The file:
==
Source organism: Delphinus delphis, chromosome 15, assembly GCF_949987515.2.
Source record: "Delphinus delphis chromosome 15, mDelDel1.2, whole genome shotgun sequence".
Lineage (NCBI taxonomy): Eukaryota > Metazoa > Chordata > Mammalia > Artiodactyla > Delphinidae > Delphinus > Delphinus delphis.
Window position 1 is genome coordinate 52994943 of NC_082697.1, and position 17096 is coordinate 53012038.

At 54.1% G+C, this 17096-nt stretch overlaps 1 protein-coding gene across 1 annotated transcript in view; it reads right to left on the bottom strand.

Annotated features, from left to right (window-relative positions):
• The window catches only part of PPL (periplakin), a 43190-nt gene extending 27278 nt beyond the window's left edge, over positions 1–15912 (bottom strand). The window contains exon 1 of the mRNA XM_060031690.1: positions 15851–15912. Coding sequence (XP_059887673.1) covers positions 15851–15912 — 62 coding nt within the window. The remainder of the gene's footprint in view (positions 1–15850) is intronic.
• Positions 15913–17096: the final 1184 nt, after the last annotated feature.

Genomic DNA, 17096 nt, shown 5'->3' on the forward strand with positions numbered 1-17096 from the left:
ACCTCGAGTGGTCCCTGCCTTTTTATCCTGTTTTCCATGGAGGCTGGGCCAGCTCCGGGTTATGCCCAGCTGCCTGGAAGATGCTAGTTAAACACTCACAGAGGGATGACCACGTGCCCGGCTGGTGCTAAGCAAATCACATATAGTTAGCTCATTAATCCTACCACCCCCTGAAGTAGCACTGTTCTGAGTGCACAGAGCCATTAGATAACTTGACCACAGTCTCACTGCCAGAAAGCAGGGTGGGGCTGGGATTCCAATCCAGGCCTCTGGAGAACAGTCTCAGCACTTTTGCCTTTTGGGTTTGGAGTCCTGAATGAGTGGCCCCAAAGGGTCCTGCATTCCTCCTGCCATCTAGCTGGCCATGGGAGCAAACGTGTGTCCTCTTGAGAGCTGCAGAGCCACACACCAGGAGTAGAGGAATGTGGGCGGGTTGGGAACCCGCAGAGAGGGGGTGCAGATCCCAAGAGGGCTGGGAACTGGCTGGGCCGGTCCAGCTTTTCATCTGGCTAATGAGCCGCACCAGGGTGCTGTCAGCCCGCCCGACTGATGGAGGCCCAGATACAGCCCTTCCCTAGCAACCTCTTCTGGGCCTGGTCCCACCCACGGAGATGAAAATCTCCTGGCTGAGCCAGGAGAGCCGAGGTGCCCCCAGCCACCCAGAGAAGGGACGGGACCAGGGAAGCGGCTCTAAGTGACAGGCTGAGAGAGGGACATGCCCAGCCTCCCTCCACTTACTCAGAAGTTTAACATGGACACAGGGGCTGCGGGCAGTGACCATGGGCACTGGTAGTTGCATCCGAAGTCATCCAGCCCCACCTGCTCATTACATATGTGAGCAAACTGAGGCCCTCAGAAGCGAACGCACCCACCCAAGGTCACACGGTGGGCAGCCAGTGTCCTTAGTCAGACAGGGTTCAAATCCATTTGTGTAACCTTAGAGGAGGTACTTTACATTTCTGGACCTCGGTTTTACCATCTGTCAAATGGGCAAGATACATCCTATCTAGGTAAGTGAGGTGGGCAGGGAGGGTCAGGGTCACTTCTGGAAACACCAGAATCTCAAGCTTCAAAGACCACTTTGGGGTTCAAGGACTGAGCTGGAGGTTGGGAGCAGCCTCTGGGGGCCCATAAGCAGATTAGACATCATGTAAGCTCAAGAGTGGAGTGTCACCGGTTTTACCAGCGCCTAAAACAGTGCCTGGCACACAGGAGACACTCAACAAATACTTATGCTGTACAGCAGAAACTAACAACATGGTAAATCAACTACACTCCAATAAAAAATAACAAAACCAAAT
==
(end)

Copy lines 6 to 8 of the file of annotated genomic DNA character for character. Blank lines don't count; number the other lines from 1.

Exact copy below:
Annotated features, from left to right (window-relative positions):
• The window catches only part of PPL (periplakin), a 43190-nt gene extending 27278 nt beyond the window's left edge, over positions 1–15912 (bottom strand). The window contains exon 1 of the mRNA XM_060031690.1: positions 15851–15912. Coding sequence (XP_059887673.1) covers positions 15851–15912 — 62 coding nt within the window. The remainder of the gene's footprint in view (positions 1–15850) is intronic.
• Positions 15913–17096: the final 1184 nt, after the last annotated feature.